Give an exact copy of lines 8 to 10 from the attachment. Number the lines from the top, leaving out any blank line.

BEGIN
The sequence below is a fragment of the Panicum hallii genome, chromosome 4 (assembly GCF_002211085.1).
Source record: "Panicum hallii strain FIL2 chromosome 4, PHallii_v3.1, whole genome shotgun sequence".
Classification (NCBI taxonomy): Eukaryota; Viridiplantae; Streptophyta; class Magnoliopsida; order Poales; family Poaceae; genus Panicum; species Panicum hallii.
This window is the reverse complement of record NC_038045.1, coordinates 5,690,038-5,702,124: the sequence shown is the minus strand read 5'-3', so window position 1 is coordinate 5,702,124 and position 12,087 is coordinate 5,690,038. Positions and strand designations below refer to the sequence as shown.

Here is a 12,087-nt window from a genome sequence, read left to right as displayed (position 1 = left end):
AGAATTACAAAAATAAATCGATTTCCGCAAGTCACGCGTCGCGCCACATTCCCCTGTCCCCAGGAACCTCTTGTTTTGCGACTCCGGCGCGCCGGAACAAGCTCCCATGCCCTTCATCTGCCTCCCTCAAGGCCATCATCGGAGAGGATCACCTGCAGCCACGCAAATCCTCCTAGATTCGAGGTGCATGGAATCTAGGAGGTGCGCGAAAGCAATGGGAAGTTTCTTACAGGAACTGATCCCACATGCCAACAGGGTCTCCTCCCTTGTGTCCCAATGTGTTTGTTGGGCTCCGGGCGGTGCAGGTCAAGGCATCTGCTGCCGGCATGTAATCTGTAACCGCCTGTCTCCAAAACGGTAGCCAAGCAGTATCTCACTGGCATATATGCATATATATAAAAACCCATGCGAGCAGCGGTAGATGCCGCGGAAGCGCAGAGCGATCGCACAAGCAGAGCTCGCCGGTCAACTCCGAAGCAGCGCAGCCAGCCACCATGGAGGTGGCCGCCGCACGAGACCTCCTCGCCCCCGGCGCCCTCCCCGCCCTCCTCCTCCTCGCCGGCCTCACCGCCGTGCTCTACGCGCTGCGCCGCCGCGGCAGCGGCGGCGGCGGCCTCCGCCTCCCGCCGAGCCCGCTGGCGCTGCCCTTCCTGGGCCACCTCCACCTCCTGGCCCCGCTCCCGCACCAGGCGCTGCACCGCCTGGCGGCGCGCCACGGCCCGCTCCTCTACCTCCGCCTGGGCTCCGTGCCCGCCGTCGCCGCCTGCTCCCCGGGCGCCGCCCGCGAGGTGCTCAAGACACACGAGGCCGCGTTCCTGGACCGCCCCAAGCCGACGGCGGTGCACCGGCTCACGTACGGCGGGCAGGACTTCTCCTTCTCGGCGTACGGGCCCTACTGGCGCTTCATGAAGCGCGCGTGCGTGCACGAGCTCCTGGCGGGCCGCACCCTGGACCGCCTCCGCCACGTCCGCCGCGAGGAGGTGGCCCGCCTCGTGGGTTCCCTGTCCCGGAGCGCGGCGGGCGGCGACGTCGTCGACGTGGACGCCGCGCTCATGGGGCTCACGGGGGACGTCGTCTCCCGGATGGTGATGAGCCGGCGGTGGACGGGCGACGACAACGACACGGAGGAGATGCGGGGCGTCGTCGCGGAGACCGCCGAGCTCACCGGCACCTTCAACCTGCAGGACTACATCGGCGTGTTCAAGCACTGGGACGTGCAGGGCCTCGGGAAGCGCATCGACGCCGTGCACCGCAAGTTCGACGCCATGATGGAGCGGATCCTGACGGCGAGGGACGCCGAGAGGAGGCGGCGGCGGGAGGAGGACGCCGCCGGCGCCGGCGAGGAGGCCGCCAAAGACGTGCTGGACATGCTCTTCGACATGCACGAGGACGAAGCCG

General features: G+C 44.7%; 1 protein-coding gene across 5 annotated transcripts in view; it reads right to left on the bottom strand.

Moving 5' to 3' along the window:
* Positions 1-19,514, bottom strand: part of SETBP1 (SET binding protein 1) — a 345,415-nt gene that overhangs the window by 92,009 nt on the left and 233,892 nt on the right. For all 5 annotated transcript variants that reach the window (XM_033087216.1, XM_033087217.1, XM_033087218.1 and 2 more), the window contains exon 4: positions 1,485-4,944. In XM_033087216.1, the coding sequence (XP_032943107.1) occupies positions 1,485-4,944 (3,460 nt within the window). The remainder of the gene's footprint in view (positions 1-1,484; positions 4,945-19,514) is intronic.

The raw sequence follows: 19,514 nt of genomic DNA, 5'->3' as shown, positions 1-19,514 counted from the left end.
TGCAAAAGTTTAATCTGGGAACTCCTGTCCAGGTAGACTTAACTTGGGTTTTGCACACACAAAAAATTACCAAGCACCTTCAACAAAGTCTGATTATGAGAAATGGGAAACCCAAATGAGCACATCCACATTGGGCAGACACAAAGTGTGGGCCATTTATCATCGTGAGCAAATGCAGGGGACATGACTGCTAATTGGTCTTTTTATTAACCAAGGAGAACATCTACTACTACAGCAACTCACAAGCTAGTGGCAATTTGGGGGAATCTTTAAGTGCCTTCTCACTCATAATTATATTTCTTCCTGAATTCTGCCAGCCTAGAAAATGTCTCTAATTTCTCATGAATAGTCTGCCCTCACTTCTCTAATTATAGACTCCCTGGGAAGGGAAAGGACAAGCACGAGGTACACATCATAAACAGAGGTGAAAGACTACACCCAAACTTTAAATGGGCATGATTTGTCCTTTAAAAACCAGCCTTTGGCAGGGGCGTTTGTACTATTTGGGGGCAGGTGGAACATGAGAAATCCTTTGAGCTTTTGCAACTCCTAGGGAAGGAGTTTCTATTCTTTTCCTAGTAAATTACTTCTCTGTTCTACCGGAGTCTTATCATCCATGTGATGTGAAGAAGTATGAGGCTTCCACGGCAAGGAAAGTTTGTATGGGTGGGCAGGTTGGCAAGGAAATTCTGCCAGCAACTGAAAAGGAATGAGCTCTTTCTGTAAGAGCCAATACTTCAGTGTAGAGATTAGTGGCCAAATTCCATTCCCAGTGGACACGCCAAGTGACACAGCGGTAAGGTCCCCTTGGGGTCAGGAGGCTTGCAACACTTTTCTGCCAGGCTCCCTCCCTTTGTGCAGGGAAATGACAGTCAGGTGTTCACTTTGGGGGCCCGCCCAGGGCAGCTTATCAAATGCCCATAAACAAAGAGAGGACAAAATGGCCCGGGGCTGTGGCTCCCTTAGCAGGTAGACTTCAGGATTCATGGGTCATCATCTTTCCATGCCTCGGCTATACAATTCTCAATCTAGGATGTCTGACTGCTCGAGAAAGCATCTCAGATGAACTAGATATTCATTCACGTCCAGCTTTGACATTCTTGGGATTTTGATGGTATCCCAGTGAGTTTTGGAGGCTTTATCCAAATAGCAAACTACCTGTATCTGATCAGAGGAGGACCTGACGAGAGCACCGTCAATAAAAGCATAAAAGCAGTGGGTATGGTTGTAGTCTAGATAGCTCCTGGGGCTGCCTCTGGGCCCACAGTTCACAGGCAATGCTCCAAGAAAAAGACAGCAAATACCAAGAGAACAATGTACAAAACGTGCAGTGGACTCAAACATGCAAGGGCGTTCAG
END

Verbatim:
Moving 5' to 3' along the window:
* Positions 1-19,514, bottom strand: part of SETBP1 (SET binding protein 1) — a 345,415-nt gene that overhangs the window by 92,009 nt on the left and 233,892 nt on the right. For all 5 annotated transcript variants that reach the window (XM_033087216.1, XM_033087217.1, XM_033087218.1 and 2 more), the window contains exon 4: positions 1,485-4,944. In XM_033087216.1, the coding sequence (XP_032943107.1) occupies positions 1,485-4,944 (3,460 nt within the window). The remainder of the gene's footprint in view (positions 1-1,484; positions 4,945-19,514) is intronic.

The raw sequence follows: 19,514 nt of genomic DNA, 5'->3' as shown, positions 1-19,514 counted from the left end.